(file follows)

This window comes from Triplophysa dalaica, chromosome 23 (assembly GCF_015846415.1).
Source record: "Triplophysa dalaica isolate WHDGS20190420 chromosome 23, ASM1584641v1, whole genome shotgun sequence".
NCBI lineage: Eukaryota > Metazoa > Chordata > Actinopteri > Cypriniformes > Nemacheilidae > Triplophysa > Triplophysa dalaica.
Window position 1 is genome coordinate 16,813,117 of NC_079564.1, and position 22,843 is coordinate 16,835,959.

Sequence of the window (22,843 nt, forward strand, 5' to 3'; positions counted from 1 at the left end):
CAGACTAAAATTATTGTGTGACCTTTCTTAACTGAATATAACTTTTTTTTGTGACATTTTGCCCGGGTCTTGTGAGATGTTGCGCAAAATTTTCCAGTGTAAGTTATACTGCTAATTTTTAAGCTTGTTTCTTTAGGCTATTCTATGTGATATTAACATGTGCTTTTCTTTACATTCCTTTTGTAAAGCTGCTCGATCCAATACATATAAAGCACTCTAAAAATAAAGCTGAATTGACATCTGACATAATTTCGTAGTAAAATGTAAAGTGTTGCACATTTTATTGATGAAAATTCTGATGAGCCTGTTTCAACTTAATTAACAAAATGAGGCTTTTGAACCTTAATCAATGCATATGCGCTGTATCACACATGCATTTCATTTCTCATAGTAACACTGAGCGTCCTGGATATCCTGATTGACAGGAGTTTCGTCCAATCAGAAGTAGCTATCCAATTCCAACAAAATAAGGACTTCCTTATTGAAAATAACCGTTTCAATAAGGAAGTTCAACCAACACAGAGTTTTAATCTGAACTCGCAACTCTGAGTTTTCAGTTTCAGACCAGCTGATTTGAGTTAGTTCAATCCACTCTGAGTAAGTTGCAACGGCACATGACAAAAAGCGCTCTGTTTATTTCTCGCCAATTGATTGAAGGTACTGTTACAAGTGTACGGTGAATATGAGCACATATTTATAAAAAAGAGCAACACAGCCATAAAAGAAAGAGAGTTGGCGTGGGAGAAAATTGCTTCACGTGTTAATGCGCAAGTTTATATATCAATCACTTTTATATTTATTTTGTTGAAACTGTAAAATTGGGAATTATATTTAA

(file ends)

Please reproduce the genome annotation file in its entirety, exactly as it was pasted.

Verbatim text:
This window comes from Triplophysa dalaica, chromosome 23 (assembly GCF_015846415.1).
Source record: "Triplophysa dalaica isolate WHDGS20190420 chromosome 23, ASM1584641v1, whole genome shotgun sequence".
NCBI lineage: Eukaryota > Metazoa > Chordata > Actinopteri > Cypriniformes > Nemacheilidae > Triplophysa > Triplophysa dalaica.
Window position 1 is genome coordinate 16,813,117 of NC_079564.1, and position 22,843 is coordinate 16,835,959.

Sequence of the window (22,843 nt, forward strand, 5' to 3'; positions counted from 1 at the left end):
CAGACTAAAATTATTGTGTGACCTTTCTTAACTGAATATAACTTTTTTTTGTGACATTTTGCCCGGGTCTTGTGAGATGTTGCGCAAAATTTTCCAGTGTAAGTTATACTGCTAATTTTTAAGCTTGTTTCTTTAGGCTATTCTATGTGATATTAACATGTGCTTTTCTTTACATTCCTTTTGTAAAGCTGCTCGATCCAATACATATAAAGCACTCTAAAAATAAAGCTGAATTGACATCTGACATAATTTCGTAGTAAAATGTAAAGTGTTGCACATTTTATTGATGAAAATTCTGATGAGCCTGTTTCAACTTAATTAACAAAATGAGGCTTTTGAACCTTAATCAATGCATATGCGCTGTATCACACATGCATTTCATTTCTCATAGTAACACTGAGCGTCCTGGATATCCTGATTGACAGGAGTTTCGTCCAATCAGAAGTAGCTATCCAATTCCAACAAAATAAGGACTTCCTTATTGAAAATAACCGTTTCAATAAGGAAGTTCAACCAACACAGAGTTTTAATCTGAACTCGCAACTCTGAGTTTTCAGTTTCAGACCAGCTGATTTGAGTTAGTTCAATCCACTCTGAGTAAGTTGCAACGGCACATGACAAAAAGCGCTCTGTTTATTTCTCGCCAATTGATTGAAGGTACTGTTACAAGTGTACGGTGAATATGAGCACATATTTATAAAAAAGAGCAACACAGCCATAAAAGAAAGAGAGTTGGCGTGGGAGAAAATTGCTTCACGTGTTAATGCGCAAGTTTATATATCAATCACTTTTATATTTATTTTGTTGAAACTGTAAAATTGGGAATTATATTTAA